Billions in Pandemic Relief Money Never Reached Workers: Study

Pandemic money never reached workers study

The Paycheck Protection Program (PPP), which provided loans to help businesses maintain their payroll, hire staff and cover costs during the COVID-19 pandemic was "poorly targeted" and that most of the funds didn't go to workers, according to a study released this week.

The study, conducted by economist David Autor and others, found that only about one-quarter of the funds from the PPP went towards supporting jobs that would have disappeared during the pandemic, according to a breakdown of the research written by the Federal Reserve Bank of St. Louis.

It also found that benefits within the $800 billion program "flowed disproportionately to wealthier households rather than to the rank-and-file workers that its funds were intended to reach."

The program, which was implemented by the Small Business Administration (SBA), allowed the loans to be forgiven if businesses used the funds to keep payroll, cover utilities, rent and other expenses, and maintain employment targets.

Billions of PPP Funds Never Reached Workers
The Paycheck Protection Program (PPP), which provided loans to help businesses maintain their payroll, hire back staff and cover costs during the COVID-19 pandemic was "poorly targeted" and most its funds didn't go to workers, according to a study released this week. A cash register system is turned off at The Perry Club which is closed for lunch on January 12 in New York City. Alexi Rosenfeld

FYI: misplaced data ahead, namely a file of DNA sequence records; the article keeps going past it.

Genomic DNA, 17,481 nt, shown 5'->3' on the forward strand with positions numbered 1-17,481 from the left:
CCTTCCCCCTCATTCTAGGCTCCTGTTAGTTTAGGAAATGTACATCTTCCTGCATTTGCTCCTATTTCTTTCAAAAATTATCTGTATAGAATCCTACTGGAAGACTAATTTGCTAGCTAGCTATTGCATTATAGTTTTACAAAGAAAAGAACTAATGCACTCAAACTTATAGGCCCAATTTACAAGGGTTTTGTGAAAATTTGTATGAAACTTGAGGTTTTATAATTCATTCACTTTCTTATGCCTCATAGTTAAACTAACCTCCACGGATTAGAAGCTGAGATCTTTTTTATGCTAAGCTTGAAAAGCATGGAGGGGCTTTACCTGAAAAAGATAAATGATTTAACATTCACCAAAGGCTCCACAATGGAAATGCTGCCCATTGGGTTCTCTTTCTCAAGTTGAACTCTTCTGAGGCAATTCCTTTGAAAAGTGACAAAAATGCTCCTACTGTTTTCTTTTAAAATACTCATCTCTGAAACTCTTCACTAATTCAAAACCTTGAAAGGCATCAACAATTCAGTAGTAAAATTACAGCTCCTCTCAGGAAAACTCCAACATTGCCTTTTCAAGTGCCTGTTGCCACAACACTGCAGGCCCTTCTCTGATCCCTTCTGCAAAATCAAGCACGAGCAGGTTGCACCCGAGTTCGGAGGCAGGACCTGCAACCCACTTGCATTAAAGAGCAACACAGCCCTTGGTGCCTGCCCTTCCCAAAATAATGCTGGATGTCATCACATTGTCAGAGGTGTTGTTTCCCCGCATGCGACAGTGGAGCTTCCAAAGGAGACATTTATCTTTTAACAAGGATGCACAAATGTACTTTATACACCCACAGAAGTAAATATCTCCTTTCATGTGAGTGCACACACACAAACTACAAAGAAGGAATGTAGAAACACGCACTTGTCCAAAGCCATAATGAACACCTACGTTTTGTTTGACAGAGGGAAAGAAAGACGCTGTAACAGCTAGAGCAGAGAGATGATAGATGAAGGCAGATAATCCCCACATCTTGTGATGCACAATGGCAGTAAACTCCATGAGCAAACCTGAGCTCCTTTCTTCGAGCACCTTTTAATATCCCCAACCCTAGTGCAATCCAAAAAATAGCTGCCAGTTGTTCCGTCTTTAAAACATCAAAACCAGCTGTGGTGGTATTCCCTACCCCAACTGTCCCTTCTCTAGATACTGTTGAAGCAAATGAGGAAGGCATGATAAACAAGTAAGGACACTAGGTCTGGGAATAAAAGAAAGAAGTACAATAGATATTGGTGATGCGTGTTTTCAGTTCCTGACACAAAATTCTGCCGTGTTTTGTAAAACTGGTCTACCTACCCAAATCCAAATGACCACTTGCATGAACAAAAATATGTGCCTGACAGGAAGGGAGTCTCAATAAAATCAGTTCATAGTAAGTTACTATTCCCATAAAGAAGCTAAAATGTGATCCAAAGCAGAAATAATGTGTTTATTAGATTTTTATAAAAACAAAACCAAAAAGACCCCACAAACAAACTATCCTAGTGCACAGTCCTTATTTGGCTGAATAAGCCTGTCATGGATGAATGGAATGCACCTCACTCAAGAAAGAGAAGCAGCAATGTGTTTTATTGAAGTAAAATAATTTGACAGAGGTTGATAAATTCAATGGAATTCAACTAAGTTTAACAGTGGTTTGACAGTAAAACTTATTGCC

The study found that the program was able to allow business to preserve jobs during the COVID-19 crisis— about 3 million per week in the second quarter of 2020, and 1.75 million per week in the fourth quarter. However, keeping those jobs was "expensive."

"The study found that, depending on the assumptions, the cost per job saved for one year was $169,000 to $258,000, which was much higher than the average amount—$58,200—paid in wages and benefits to small-business employees in 2020," the Federal Reserve Bank of St. Louis wrote. "The authors concluded that the PPP cost taxpayers roughly $4 for every $1 of wages and benefits received by workers in "saved" jobs. The 'leakage'—$3 out of every $4 distributed through the program—went to small-business owners."

The bank added that business shared these funds with their suppliers and lenders, and in its conclusion said PPP was a "critical but imperfect policy," noting that "almost three-quarters of its benefits went to unintended recipients...rather than to workers."

Newsweek has reached out to the SBA for comment.

A report published by ProPublica last year found that millions in PPP funds went to fake companies, including fake farming businesses. The news outlet uncovered 378 small loans totaling more than $7 million that were received by fake businesses in 28 states.

A report released by the House Coronavirus Oversight Committee in March of 2021 found that $84 billion in PPP loans and the Economic Injury Disaster Loan (EIDL) program—another pandemic program were potentially fraudulent. At the time, only one percent of those funds have been seized by the Justice Department, or forfeited by the recipients.